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NDP Leader Jagmeet Singh speaks at Raymond Prefontaine Park, in Montreal, on Sept. 2.

ANDREJ IVANOV/AFP/Getty Images

NDP Leader Jagmeet Singh extended an olive branch to Quebec Premier Francois Legault’s government on Friday by promising to meet the province’s demands for bigger health transfers, but didn’t provide exact numbers or say whether the funding would come with conditions.

The premiers, with Mr. Legault their outspoken leader, have called on Ottawa to immediately boost health-care funding by at least $28-billion to increase the federal government’s share of the cost of health care to 35 per cent, and to increase that funding by roughly $4-billion each subsequent year.

Mr. Legault has also said he wants that funding for his province to be unconditional because Quebec is better placed to determine its own health-care priorities.

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In unveiling its 19-page plan for Quebec on Friday, the NDP committed to “increasing health care funding to meet the Quebec government’s request.”

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But when pressed repeatedly on specifics, Mr. Singh would not clearly commit to the figures or the timeline put forward by the provinces.

“We are prepared to increase health care transfers, and we would also increase health care funding, for the $10 billion required for pharmacare, the 1.5 billion for dental care,” he said.

“We believe very strongly that we need to expand our health care system.”

Alexandre Boulerice, the party’s Quebec lieutenant, later said the NDP is committing to $28-billion.

Mr. Singh was also asked whether a New Democrat government would make the funding conditional, but he did not directly answer.

“We’ve got programs that we want to put in place. Quebec would always have the right to withdraw from those programs, but there are specific programs that we believe if we work together we could deliver and they would be in everyone’s benefit,” Mr. Singh said, citing pharmacare as an example.

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The health-care promise is one of the pledges highlighted in the NDP’s newly released Quebec platform, which also includes recognizing Quebec’s national character and cultural sovereignty.

The platform specifies that it is based on a model of “asymmetrical, co-operative and respectful federalism” that grants the province specific powers.

Many of the elements in the platform are similar to what the NDP presented in 2019. That includes granting the province the right to withdraw from federal programs with financial compensation, increased powers in areas such as environmental assessment and trade agreements, and expanding the province’s language law, Bill 101, to cover all federally regulated companies in Quebec.

The party also repeated its desire to “enable Quebec to integrate the Canadian constitutional framework,” without providing any details on how it would do so.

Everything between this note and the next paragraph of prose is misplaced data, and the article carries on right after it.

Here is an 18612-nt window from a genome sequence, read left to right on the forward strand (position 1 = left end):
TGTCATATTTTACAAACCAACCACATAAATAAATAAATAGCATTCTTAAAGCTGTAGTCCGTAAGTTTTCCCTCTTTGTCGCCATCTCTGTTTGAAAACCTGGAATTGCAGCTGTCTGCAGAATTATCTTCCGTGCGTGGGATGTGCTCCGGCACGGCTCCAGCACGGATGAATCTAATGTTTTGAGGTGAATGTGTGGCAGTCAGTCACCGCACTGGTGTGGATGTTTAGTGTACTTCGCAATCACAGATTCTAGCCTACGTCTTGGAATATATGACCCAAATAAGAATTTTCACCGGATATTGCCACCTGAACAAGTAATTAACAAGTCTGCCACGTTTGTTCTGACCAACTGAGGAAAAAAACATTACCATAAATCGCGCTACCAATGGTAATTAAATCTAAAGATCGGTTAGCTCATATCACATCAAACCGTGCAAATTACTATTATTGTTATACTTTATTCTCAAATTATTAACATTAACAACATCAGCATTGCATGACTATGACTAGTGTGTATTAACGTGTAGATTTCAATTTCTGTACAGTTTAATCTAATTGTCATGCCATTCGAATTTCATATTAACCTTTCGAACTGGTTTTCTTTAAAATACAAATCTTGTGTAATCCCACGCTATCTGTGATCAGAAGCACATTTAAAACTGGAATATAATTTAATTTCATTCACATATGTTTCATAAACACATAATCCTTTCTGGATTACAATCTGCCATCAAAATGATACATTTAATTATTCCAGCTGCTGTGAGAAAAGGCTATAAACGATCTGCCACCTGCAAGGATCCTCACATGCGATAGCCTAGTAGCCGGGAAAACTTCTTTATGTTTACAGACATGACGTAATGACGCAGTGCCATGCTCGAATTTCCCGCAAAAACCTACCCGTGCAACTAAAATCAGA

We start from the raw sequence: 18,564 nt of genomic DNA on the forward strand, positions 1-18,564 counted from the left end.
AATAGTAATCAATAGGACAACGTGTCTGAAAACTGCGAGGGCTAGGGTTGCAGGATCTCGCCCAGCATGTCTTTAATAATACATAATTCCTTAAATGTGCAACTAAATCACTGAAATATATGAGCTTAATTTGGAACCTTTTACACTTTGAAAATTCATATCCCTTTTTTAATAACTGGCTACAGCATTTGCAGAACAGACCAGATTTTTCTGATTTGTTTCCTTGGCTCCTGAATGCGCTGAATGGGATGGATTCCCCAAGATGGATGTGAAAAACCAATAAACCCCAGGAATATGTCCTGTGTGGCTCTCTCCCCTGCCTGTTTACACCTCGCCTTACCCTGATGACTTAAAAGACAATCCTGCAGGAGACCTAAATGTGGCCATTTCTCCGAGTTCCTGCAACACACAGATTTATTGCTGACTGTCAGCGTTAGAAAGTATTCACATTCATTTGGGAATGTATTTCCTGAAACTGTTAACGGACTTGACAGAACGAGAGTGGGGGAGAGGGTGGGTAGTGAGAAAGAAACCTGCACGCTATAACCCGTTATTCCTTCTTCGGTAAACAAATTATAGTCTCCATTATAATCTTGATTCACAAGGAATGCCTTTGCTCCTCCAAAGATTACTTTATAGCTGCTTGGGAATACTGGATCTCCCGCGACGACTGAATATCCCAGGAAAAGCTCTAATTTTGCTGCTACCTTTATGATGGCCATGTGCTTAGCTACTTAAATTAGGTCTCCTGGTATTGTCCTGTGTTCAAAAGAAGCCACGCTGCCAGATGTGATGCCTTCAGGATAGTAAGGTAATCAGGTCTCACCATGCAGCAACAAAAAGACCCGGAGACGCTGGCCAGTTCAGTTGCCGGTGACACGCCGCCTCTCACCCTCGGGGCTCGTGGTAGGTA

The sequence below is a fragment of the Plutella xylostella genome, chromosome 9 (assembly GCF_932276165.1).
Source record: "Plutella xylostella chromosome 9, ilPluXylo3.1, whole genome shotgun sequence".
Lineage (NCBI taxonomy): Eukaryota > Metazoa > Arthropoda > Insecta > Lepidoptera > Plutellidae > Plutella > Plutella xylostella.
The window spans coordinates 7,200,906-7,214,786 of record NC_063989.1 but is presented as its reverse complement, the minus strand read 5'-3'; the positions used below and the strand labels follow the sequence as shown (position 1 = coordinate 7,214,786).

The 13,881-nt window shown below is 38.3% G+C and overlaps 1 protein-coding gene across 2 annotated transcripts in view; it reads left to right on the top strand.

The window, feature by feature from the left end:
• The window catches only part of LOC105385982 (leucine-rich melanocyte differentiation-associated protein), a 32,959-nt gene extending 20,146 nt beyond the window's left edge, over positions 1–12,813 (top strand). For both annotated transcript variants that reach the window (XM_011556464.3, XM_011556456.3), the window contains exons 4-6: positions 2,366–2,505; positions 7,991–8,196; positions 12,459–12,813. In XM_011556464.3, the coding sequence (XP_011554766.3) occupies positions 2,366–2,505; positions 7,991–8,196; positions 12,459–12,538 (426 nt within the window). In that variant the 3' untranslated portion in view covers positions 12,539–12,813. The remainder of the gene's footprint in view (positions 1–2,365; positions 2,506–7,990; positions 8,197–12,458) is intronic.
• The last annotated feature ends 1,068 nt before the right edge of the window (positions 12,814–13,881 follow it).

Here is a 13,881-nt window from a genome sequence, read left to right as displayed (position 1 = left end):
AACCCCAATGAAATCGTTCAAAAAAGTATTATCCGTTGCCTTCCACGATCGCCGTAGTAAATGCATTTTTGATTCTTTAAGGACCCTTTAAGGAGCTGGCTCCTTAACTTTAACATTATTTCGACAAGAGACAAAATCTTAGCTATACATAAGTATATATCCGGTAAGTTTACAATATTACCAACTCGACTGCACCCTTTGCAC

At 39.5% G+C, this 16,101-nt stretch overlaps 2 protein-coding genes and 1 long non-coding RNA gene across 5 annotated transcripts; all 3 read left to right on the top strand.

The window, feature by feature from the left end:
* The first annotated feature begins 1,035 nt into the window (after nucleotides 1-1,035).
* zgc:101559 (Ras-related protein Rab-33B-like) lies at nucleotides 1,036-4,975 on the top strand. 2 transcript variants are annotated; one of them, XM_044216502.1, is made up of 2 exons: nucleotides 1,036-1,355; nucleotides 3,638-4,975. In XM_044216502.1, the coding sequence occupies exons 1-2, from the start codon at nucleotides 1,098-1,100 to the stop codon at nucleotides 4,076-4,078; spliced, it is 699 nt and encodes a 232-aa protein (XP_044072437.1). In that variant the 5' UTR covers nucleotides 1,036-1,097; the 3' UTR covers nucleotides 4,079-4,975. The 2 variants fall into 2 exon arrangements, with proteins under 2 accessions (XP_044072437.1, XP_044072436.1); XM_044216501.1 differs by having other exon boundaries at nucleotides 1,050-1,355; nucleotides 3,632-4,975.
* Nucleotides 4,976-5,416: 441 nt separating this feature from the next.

The platform also includes some new elements, including granting legal “personhood” status to the St. Lawrence River, which would grant it rights that could be defended in court, and economic recovery measures such as a temporary 15-per-cent pandemic “excess profits tax " on large corporations who profited from the health crisis.

The NDP also promised to put in place a pharmacare program that would eliminate prescription drug fees by the end of 2022. The party says it would cost $5.2-billion the first year, rising to $10.7-billion in the first full year it is in place. It also claimed it would save provinces $4-billion a year in health costs.

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The NDP is attempting to regain some of the ground lost in Quebec in the last election, when the party lost all but one seat in the province.

When asked how he would increase his seat count with a platform that is similar to that from the last election, Mr. Singh said he believed Quebecers have had more time to get to know him as a leader.

“Our platform lays out our values, and we want folks to know these are our values and our values haven’t changed,” he said.

“We want people to know we will always recognize the nation of Quebec and the distinct identity of Quebec.”

Mr. Singh pointed out that it took several elections for former NDP leader Jack Layton to break through in Quebec with the so-called “Orange Wave” that propelled the party to its best-ever showing in 2011.

It remains to be seen whether Mr. Singh’s platform will be enough to appeal to Mr. Legault’s nationalist tendencies. The Quebec premier criticized the NDP and the Liberals last week for policies he deems too centrist or that interfere in provincial jurisdiction, including the creation of national standards for long-term care.

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On Friday, Mr. Singh defended the need for standards, but described them as a “tool,” leaving the door open for the province to opt out. He also maintained the importance of his pharmacare program and of ending for-profit long-term care.

Mr. Singh said his platform is for the people of the province, and not its premier.

“This isn’t a plan to respond to Mr. Legault,” he said. “It’s a plan to respond to Quebecers and our plan is to make sure Quebecers get the help they need.”

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